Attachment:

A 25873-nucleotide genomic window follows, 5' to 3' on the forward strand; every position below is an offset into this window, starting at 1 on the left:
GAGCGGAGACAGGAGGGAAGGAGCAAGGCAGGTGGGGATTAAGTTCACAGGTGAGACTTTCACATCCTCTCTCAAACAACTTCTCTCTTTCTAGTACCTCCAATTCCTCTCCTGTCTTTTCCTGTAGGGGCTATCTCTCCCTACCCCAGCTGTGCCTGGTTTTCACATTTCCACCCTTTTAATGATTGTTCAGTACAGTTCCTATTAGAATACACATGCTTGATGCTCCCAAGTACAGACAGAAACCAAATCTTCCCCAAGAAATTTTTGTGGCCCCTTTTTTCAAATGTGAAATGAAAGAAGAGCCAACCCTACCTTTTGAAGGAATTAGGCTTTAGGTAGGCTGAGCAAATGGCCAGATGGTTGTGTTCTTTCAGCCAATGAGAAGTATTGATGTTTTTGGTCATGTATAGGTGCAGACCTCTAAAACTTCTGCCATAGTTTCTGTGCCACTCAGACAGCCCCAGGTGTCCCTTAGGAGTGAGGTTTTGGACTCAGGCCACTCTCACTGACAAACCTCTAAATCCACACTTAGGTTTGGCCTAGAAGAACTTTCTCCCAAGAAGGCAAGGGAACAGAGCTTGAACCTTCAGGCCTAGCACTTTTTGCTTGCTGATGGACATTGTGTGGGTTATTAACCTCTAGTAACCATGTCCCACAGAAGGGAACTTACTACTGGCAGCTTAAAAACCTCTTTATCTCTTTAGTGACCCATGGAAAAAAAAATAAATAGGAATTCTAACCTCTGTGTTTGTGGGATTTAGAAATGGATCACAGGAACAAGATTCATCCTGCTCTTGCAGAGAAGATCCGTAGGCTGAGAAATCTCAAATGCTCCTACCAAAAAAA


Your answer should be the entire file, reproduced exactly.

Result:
A 25873-nucleotide genomic window follows, 5' to 3' on the forward strand; every position below is an offset into this window, starting at 1 on the left:
GAGCGGAGACAGGAGGGAAGGAGCAAGGCAGGTGGGGATTAAGTTCACAGGTGAGACTTTCACATCCTCTCTCAAACAACTTCTCTCTTTCTAGTACCTCCAATTCCTCTCCTGTCTTTTCCTGTAGGGGCTATCTCTCCCTACCCCAGCTGTGCCTGGTTTTCACATTTCCACCCTTTTAATGATTGTTCAGTACAGTTCCTATTAGAATACACATGCTTGATGCTCCCAAGTACAGACAGAAACCAAATCTTCCCCAAGAAATTTTTGTGGCCCCTTTTTTCAAATGTGAAATGAAAGAAGAGCCAACCCTACCTTTTGAAGGAATTAGGCTTTAGGTAGGCTGAGCAAATGGCCAGATGGTTGTGTTCTTTCAGCCAATGAGAAGTATTGATGTTTTTGGTCATGTATAGGTGCAGACCTCTAAAACTTCTGCCATAGTTTCTGTGCCACTCAGACAGCCCCAGGTGTCCCTTAGGAGTGAGGTTTTGGACTCAGGCCACTCTCACTGACAAACCTCTAAATCCACACTTAGGTTTGGCCTAGAAGAACTTTCTCCCAAGAAGGCAAGGGAACAGAGCTTGAACCTTCAGGCCTAGCACTTTTTGCTTGCTGATGGACATTGTGTGGGTTATTAACCTCTAGTAACCATGTCCCACAGAAGGGAACTTACTACTGGCAGCTTAAAAACCTCTTTATCTCTTTAGTGACCCATGGAAAAAAAAATAAATAGGAATTCTAACCTCTGTGTTTGTGGGATTTAGAAATGGATCACAGGAACAAGATTCATCCTGCTCTTGCAGAGAAGATCCGTAGGCTGAGAAATCTCAAATGCTCCTACCAAAAAAA